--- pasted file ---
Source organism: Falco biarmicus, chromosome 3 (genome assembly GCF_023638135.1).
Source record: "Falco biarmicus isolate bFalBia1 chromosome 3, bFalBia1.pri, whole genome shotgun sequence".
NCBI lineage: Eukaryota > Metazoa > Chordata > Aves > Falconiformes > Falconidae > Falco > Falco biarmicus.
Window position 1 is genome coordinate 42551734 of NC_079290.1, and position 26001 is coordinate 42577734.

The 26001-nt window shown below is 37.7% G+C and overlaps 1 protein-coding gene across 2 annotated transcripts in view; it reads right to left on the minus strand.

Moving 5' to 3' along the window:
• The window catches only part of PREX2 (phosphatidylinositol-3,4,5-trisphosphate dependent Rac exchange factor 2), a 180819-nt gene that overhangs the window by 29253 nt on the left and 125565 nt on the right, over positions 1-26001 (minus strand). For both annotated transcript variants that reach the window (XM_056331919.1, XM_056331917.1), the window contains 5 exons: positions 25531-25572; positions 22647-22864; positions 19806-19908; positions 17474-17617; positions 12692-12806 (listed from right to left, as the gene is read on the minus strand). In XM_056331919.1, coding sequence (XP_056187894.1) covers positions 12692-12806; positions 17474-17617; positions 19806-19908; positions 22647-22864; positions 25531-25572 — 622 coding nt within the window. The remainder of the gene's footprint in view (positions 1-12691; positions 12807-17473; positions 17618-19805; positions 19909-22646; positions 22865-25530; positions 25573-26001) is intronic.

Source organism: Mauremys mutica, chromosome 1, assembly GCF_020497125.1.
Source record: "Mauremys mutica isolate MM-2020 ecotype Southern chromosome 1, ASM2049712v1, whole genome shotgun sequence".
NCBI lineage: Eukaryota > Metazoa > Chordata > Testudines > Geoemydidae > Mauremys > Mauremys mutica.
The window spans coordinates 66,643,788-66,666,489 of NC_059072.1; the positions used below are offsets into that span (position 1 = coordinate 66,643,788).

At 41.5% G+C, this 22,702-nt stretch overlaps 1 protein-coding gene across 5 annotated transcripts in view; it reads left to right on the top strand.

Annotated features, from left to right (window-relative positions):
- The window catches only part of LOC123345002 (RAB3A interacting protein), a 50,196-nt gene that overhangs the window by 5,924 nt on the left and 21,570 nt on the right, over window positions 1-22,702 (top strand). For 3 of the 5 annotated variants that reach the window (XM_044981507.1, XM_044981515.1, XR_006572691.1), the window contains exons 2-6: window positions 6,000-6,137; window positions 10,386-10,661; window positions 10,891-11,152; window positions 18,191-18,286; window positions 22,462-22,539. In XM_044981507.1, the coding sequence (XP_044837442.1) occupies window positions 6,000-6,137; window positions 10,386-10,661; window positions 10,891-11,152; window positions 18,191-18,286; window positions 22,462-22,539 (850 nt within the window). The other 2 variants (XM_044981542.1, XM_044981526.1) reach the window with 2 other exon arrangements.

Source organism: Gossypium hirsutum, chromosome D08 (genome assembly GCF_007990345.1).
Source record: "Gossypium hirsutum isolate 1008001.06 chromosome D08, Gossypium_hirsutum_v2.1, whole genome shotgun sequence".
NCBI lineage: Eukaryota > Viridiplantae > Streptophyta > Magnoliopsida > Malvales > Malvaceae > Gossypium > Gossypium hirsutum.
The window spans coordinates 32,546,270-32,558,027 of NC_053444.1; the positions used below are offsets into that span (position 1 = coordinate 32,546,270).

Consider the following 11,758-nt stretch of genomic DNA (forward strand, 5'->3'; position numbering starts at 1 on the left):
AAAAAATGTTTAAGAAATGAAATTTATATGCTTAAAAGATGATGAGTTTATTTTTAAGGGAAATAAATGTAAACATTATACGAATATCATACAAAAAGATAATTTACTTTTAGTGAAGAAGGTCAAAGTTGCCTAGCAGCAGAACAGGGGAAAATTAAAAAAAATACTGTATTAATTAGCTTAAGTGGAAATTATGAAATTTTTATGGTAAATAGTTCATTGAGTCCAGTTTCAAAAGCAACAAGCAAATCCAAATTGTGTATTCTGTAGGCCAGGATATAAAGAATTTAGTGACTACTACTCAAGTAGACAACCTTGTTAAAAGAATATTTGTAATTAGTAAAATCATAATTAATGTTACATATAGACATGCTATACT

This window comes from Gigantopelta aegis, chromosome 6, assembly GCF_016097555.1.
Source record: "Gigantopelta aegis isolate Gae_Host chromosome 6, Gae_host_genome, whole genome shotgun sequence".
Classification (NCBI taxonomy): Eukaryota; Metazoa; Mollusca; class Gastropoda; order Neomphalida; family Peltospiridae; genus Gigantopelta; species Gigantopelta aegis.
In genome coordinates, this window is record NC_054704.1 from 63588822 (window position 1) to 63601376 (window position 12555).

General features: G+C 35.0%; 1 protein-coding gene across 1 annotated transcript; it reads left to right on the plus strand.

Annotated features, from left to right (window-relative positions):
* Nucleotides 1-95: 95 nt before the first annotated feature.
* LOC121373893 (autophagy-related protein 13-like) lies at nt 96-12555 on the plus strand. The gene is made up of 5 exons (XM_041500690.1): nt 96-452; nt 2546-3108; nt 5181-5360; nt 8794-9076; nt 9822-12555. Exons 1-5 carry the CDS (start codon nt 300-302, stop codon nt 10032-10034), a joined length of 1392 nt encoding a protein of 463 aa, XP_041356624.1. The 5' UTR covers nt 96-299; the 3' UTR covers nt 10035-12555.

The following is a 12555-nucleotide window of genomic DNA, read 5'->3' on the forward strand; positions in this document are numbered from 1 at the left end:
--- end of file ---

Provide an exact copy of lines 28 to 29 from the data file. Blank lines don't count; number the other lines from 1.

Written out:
* LOC121373893 (autophagy-related protein 13-like) lies at nt 96-12555 on the plus strand. The gene is made up of 5 exons (XM_041500690.1): nt 96-452; nt 2546-3108; nt 5181-5360; nt 8794-9076; nt 9822-12555. Exons 1-5 carry the CDS (start codon nt 300-302, stop codon nt 10032-10034), a joined length of 1392 nt encoding a protein of 463 aa, XP_041356624.1. The 5' UTR covers nt 96-299; the 3' UTR covers nt 10035-12555.

The following is a 12555-nucleotide window of genomic DNA, read 5'->3' on the forward strand; positions in this document are numbered from 1 at the left end: